July 20, 2001 |
Sicily's Mt. Etna, Europe's most active volcano, continued to erupt as a lava flow edged closer to a town nestled on the mountain's slopes. The mayor of Nicolosi, 10 miles downhill from the crest of the flow, said he feared that the town could be in danger in the next week and asked for help to divert the lava. "The situation is critical," Salvatore Moschetto told ANSA news agency.
April 26, 1992 |
Lava poured out of Mt. Etna overnight, but a man-made barricade diverted the flow away from Zafferana, a farming town on the slopes of the volcano, experts said. "One can say that certainly, for some weeks, Zafferana is safe," one volcanologist, Franco Barberi, told RAI television in an interview from a slope of the 12,000-foot mountain. Since the volcano began erupting in December, molten lava has come to within half a mile of Zafferana, a town of 7,000 that produces honey and fruit.
April 25, 1992 |
The flow of molten lava from Mt. Etna slowed Friday, granting a respite to the embattled Sicilian village of Zafferana and its 7,000 people. Experts said the lava was emerging from a new fissure at an elevation of about 3,250 feet and dispersing laterally before it could threaten the village. "We don't know if the advance has been halted by our interventions or naturally," chief government volcanologist Franco Barberi said. "The important thing is that it has stopped."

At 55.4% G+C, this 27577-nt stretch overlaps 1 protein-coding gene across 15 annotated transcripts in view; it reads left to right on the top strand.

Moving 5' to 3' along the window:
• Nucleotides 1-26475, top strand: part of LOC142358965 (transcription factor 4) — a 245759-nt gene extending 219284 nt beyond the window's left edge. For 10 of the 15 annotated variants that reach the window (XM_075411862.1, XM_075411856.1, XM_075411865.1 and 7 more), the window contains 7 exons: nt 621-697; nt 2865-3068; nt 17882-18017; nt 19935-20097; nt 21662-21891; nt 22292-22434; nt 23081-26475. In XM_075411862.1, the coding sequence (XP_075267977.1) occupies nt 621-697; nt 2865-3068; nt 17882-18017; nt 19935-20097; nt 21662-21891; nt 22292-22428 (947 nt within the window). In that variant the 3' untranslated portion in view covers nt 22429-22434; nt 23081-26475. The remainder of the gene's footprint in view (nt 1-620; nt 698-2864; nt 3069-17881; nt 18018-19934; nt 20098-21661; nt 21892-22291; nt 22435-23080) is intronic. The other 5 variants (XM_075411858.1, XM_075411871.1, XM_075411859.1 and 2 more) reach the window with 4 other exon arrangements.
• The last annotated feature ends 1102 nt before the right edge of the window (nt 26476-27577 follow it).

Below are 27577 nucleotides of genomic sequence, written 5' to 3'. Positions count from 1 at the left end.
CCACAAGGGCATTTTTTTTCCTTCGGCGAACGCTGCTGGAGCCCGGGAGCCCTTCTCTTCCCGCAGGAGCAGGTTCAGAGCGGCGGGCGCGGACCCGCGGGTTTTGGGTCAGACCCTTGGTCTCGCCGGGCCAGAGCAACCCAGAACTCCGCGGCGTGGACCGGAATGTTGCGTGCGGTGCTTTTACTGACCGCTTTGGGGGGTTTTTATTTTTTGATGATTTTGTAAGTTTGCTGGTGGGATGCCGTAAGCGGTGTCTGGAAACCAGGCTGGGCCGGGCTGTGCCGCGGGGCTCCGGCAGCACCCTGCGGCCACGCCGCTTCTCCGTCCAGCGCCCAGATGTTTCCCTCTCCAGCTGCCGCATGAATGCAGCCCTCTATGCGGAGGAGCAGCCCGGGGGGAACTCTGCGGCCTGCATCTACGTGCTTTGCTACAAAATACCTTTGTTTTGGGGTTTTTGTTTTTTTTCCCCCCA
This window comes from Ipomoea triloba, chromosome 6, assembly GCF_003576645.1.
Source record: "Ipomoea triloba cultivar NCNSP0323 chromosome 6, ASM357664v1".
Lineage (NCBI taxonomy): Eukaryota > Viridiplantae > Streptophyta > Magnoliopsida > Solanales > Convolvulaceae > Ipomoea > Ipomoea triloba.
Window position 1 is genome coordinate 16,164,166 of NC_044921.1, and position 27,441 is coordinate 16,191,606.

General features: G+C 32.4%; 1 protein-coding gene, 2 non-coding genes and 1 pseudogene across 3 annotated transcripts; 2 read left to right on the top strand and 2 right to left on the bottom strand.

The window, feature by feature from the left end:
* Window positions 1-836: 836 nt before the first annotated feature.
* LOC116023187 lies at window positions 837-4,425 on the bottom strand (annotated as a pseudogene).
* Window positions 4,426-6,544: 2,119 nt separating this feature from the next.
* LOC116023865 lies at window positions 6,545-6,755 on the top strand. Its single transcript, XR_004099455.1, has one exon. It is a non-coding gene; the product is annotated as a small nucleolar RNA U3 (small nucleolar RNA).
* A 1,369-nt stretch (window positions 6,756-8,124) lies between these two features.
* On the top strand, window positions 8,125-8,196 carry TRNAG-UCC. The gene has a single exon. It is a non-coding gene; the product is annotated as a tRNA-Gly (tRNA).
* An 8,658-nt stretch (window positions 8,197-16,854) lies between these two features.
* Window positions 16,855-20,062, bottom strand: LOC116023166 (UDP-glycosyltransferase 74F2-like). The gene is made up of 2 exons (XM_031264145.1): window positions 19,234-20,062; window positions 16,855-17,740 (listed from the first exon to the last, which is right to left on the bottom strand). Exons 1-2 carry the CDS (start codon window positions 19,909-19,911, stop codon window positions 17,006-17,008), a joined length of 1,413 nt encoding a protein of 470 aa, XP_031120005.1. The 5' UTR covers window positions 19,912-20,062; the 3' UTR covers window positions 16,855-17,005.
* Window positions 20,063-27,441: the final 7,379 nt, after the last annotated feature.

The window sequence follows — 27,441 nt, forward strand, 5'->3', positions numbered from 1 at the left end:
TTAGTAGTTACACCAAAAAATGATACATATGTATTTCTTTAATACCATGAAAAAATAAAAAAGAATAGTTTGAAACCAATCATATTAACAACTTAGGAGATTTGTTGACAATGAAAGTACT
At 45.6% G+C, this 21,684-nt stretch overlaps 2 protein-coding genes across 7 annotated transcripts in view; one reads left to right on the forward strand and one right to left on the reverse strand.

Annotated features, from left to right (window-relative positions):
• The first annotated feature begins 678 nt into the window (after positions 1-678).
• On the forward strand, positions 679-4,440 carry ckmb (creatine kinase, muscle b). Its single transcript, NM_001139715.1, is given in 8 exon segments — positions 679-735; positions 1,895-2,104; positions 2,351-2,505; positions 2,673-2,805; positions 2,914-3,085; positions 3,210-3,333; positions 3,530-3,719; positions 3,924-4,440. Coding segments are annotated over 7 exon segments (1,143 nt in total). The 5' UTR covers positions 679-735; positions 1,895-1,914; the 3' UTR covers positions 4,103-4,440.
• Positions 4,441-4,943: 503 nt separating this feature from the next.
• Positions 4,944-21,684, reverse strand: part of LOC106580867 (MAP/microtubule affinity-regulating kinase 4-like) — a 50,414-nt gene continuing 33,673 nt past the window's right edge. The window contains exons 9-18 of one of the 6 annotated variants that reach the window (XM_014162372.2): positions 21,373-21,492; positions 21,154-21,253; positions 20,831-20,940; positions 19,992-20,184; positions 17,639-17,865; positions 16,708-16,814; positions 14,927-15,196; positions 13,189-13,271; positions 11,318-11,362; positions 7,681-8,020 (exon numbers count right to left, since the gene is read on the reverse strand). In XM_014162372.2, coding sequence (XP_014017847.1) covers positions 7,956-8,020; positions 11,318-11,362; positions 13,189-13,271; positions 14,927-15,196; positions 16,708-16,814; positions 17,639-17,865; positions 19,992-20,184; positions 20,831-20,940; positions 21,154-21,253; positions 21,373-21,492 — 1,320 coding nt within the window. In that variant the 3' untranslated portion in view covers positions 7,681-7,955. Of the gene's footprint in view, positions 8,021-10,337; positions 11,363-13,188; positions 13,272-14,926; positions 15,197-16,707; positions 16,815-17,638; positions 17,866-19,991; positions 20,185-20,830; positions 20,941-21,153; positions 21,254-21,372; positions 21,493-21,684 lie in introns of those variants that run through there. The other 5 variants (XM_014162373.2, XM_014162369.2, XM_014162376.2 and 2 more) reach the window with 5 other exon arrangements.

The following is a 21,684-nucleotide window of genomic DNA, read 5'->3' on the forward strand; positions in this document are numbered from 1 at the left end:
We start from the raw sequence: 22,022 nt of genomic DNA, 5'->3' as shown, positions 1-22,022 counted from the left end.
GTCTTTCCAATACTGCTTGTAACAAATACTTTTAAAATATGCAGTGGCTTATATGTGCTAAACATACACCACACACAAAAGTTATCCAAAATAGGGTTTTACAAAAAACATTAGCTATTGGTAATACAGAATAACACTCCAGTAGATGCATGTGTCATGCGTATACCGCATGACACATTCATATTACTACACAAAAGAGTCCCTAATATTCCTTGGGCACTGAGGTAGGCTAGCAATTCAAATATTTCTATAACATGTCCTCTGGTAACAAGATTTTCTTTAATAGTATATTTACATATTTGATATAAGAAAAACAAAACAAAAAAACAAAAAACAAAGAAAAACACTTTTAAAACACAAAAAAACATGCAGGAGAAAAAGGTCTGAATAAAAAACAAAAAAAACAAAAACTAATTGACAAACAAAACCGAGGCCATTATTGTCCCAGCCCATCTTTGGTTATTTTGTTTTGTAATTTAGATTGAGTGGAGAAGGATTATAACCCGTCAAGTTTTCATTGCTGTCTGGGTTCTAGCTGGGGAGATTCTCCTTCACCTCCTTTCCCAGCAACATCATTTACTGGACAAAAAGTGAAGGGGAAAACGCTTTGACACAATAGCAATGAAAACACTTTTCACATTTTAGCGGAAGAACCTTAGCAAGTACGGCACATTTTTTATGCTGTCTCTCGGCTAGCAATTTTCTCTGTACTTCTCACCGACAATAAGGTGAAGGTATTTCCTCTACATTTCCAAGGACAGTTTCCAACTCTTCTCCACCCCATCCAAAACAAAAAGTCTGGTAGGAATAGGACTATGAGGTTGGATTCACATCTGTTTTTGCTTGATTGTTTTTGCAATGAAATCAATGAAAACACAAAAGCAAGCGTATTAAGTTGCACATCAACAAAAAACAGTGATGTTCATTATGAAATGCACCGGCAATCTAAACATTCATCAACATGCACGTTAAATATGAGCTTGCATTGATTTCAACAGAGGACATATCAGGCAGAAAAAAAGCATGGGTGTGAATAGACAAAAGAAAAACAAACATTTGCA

April 21, 1992 |
Stiff winds Monday thwarted an attempt by helicopter-borne crews to "plug" an underground river of lava feeding a flow of molten rock down Europe's most active volcano. But further down Mt. Etna, a lava front moving toward the town of Zafferana appeared to be slowing down, and the immediate threat to houses on the volcano's slopes receded. A helicopter carrying U.S. Marines and Italian sailors and buffeted by high winds was forced to jettison a 5,000-pound steel platform on the mountainside.
April 13, 1992 |
A river of lava from Mt. Etna reached the last barrier protecting this village early today, and officials prepared explosives and concrete blocks in hopes of diverting the steaming black flow. There were no immediate plans to evacuate the village's 7,000 residents. But dozens of army trucks were ready to help clear the village, about 100 miles southeast of Palermo.
January 8, 1992 |
Soldiers put the finishing touches Tuesday on a 50-foot-high, 825-foot-long earthen wall at the base of Mt. Etna, declaring victory--for the moment--against the volcano's 10th major eruption this century. Nervous citizens of Zafferana Etna, a town of 7,000 in the shadow of the volcano, expressed relief. A four-mile flow of lava had been heading for the village until it ran out of energy a few days ago.